What is Dia de Muertos, you ask? it literally translates to Day of the Dead, and it is celebrated on November 1 and 2 every year.
Don't worry, this isn't a day of rituals and scary stuff, quite the contrary. It is a holiday to remember the loved ones who have left this life and gone on to the after life. It was originally a pre-colonization holiday celebrated in August, where Mexican Aztec indigenous ancestors laid food, drink and gift offerings to the souls of their spirits to "take away" with them as they visited the world of the living and returned to the world of the dead. After colonization the church moved the holiday, as it agreed with its symbolism, to November so the celebrations coincided with the already established All Souls Day- adding the use of altars and saints along with the traditional offerings to join the two lines of worship.
Whether a church-goer or not, Mexicans around the world still observe this day and see death without as much fear as other cultures. We know our loved ones will be in our hearts forever, and we celebrate their lives, their legacy every year- knowing that when it's our turn, too, our loved ones will keep us alive in these celebrations.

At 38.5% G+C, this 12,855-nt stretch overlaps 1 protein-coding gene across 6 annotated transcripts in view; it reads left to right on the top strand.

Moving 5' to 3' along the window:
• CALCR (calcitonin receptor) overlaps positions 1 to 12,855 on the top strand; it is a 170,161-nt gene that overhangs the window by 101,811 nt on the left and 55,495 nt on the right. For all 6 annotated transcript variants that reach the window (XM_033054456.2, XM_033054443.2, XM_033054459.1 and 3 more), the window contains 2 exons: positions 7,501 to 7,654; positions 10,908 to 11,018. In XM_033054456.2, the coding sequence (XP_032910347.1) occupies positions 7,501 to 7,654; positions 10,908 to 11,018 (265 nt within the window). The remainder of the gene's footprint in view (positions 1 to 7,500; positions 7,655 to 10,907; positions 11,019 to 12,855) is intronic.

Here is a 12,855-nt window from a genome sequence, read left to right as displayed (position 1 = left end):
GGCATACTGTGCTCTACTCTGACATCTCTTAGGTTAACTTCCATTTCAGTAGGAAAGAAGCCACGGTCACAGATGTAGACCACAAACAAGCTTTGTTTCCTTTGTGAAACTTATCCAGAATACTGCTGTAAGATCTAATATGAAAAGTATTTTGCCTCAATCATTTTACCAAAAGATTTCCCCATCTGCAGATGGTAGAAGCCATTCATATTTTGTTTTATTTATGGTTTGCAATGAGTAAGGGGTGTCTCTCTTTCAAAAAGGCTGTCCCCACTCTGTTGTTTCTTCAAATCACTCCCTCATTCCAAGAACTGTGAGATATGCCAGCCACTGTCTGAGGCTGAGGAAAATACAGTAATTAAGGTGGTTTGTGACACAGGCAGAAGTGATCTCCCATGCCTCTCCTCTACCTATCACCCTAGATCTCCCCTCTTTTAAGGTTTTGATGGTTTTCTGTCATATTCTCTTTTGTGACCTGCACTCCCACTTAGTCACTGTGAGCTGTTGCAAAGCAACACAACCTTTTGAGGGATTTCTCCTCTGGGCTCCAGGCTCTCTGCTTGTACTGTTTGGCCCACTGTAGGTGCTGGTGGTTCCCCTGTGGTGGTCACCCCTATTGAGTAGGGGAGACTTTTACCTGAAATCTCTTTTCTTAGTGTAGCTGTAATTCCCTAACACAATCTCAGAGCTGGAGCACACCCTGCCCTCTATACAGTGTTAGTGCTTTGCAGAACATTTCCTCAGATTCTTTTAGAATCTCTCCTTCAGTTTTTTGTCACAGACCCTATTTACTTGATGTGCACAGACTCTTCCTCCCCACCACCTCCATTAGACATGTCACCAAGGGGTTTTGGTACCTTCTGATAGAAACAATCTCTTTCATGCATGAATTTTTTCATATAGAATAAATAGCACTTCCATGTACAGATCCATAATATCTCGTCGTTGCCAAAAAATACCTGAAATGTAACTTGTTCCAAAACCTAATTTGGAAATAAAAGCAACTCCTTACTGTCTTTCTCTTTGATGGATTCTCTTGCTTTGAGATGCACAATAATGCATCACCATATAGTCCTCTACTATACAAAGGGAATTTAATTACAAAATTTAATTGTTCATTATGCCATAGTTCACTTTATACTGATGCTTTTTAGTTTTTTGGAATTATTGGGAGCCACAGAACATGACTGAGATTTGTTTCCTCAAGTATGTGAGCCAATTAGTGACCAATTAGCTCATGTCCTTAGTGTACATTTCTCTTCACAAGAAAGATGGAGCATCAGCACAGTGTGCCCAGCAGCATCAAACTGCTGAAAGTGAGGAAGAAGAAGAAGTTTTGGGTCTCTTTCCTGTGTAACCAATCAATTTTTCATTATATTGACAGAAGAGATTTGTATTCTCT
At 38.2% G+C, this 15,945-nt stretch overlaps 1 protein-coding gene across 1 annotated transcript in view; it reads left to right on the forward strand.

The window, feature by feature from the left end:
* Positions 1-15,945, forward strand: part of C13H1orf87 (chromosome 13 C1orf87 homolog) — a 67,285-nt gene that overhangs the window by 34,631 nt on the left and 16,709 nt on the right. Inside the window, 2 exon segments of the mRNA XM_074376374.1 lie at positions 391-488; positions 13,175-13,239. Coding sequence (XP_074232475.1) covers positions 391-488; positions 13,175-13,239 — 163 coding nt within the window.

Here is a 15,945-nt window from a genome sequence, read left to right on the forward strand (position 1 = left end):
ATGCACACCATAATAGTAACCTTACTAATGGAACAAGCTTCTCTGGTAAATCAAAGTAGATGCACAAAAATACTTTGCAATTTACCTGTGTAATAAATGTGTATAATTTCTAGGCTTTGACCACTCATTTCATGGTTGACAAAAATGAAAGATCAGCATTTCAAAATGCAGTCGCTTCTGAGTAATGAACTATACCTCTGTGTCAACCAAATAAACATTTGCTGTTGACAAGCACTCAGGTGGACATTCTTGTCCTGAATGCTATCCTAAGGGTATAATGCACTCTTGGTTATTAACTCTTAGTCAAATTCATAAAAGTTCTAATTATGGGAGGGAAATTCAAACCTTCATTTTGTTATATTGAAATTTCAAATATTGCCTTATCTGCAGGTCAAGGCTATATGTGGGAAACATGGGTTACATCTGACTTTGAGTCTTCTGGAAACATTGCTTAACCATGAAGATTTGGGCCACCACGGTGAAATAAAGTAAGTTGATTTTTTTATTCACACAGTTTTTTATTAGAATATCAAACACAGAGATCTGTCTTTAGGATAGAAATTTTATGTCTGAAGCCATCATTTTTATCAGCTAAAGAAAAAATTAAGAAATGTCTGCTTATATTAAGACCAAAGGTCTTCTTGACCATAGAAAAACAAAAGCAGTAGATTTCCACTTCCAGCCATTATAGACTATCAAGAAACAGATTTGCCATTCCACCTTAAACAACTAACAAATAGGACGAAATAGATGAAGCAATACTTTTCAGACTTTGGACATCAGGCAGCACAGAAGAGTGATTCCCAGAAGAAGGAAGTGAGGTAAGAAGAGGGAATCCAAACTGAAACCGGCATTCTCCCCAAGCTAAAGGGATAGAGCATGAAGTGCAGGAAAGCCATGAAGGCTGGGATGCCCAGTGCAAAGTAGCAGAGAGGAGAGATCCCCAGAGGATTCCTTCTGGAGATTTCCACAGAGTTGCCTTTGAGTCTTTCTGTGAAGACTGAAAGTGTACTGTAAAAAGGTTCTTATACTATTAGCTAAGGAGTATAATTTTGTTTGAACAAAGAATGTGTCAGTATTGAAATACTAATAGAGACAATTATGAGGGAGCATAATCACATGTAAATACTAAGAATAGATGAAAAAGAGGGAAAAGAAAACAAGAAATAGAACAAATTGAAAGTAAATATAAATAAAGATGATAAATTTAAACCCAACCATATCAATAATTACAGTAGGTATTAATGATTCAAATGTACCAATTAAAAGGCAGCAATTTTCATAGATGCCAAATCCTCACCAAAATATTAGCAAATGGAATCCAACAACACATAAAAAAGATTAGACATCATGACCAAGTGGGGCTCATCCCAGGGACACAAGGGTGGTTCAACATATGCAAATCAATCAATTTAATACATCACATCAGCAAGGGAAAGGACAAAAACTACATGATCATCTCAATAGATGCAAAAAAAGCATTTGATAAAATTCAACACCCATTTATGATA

In Mexico the festivities are a national holiday, and around 1910 to 1913 the holiday gained wider notoriety thanks to the sketch of La Catrina (an elegant skull lady) by Mexican artist José Guadalupe Posada. This gave way to more caricatures, dioramas, sculptures and pop or commercial art to be used in altars at schools or homes. To-date, even the tiniest altars can commemorate the holiday in dorm rooms, apartments, offices or shops.
Here at Villa Mexico, Dia de Muertos is one of our favorite holidays. We love to spend the day thinking of the several loved ones who have already parted with us and the wonderful memories we share. For years now we set up the altar, sell the traditional sweet bread of the day "pan de muertos," make sugar skulls for kids to decorate and, when requested, give talks for school groups. It is a beautiful way to share our Mexican history and traditions!
Now that we have a new home here in Boston, the tradition continues and we want you to come back to celebrate with us. Join us then on October 29, Saturday, to try the "pan de muertos" and Mexican hot chocolate, decorate a sugar skull with your little ones and learn!
You can also enjoy on the actual day of the holiday, November 1 and 2, with traditional sweet bread.
Make your order per piece, by October 25 please, with a call (617-957-0725) or email (firstname.lastname@example.org). Pickups will be available on: October 28 and 31, November 1 and 2.
Posted on 10/13/2016 at 9:43:00 AM